Pertussis or whooping cough remains one of the most poorly controlled vaccine-preventable diseases across the world. Universal vaccination has dramatically reduced its incidence but has failed to bring it completely under control. In the last decades, changes in pertussis epidemiology have been noted, likely related to the introduction of acellular pertussis vaccines. Increasing incidence is recorded among adolescents and adults who have become a reservoir for transmission to unimmunized infants, who are at risk of severe disease and death. In Italy, experimental evidences suggest a sustained circulation of Bordetella pertussis in the adult population and a significant health burden of pertussis among infants less than six months of age. Public health systems are currently exploring new vaccination strategies, including a cocooning strategy to prevent the transmission of the disease from family members to the newborn and vaccination of pregnant mothers to transmit protective antibodies to the offspring, and neonatal vaccination. An integrated approach for pertussis control and prevention is needed to enhance the current surveillance system and provide an accurate estimate of the real burden of pertussis in our Country, particularly among infants.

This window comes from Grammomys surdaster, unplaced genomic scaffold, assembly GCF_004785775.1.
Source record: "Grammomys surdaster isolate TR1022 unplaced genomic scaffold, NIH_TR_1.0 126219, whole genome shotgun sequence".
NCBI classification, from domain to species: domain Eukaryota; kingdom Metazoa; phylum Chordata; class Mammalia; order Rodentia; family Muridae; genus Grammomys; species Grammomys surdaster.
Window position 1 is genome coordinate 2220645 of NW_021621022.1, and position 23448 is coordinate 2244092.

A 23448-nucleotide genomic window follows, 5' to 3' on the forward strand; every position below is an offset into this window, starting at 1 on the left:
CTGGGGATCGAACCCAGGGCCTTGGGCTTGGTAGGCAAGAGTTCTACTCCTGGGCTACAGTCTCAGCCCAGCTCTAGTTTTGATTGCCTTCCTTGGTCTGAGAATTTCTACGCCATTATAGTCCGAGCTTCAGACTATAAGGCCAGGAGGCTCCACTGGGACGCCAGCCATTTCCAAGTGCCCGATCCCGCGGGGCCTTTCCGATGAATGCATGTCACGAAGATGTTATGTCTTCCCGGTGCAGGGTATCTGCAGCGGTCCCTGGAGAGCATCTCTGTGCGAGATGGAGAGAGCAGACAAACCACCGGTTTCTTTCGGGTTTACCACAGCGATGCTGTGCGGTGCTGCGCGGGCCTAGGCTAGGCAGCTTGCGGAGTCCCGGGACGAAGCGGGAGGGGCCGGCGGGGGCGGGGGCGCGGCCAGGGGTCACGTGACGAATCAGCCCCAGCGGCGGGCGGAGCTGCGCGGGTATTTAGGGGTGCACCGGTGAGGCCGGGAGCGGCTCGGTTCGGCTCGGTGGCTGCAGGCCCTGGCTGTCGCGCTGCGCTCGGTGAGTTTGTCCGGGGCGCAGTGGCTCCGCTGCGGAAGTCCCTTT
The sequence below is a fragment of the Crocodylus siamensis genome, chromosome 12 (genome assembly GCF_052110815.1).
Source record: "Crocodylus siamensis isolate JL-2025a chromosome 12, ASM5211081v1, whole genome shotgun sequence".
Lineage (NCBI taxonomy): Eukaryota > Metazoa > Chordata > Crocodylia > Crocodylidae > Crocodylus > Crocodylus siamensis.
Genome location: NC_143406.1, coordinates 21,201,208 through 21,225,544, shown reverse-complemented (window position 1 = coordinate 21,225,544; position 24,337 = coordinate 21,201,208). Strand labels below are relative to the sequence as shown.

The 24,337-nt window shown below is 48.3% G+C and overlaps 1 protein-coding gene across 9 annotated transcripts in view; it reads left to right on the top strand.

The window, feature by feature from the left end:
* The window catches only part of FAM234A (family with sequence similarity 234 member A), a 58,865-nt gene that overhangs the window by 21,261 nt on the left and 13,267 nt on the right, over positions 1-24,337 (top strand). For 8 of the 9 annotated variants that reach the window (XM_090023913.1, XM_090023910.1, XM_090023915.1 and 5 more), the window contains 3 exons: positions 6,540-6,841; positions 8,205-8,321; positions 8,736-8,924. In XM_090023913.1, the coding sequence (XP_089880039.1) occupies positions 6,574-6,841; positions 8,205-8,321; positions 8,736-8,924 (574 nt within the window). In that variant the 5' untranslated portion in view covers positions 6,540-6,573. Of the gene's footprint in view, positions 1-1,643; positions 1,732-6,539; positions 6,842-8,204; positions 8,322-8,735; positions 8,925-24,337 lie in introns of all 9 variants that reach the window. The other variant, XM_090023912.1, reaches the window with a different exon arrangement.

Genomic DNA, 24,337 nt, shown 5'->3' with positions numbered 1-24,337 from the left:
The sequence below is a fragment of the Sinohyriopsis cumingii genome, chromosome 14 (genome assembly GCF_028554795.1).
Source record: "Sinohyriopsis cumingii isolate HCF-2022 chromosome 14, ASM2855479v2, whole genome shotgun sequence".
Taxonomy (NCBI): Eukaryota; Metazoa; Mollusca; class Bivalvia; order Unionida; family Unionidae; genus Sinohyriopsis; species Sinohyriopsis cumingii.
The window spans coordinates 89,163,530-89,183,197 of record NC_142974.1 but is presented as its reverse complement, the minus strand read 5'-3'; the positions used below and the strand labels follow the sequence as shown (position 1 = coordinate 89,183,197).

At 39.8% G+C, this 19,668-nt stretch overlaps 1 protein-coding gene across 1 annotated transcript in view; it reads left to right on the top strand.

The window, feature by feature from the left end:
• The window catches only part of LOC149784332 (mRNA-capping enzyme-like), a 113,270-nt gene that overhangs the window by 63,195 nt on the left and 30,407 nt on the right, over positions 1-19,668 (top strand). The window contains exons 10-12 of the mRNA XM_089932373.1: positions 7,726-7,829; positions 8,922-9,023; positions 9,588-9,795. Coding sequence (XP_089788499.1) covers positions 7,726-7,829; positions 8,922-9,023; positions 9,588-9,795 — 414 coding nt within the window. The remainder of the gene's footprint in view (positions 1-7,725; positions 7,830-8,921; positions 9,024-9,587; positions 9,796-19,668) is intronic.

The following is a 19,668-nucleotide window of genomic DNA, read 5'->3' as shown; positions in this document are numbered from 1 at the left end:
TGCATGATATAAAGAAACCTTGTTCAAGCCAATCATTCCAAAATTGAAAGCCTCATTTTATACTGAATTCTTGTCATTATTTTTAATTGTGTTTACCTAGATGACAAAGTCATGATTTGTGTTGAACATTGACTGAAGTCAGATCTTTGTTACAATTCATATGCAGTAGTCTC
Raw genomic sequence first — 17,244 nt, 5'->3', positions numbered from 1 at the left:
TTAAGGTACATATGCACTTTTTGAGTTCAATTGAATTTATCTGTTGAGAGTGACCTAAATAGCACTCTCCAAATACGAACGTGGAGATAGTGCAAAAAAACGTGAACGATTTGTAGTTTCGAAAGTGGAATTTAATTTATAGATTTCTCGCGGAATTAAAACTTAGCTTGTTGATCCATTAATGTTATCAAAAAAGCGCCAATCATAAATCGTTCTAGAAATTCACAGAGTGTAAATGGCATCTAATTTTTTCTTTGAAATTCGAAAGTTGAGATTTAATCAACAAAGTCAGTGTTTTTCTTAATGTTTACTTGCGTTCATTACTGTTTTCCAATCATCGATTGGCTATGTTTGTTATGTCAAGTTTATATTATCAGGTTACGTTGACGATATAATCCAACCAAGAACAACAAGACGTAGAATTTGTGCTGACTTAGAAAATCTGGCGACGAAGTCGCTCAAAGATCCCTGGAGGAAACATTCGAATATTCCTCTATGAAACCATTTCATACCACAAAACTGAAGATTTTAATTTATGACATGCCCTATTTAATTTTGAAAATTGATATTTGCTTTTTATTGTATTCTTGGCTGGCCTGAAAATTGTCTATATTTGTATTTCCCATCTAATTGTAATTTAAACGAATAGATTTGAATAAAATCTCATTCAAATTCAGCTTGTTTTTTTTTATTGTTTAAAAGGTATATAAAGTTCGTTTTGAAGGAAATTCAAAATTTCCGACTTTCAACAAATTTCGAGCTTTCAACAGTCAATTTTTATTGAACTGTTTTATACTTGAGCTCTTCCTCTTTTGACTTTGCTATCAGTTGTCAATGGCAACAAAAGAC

ASJC Scopus subject areas
- Public Health, Environmental and Occupational Health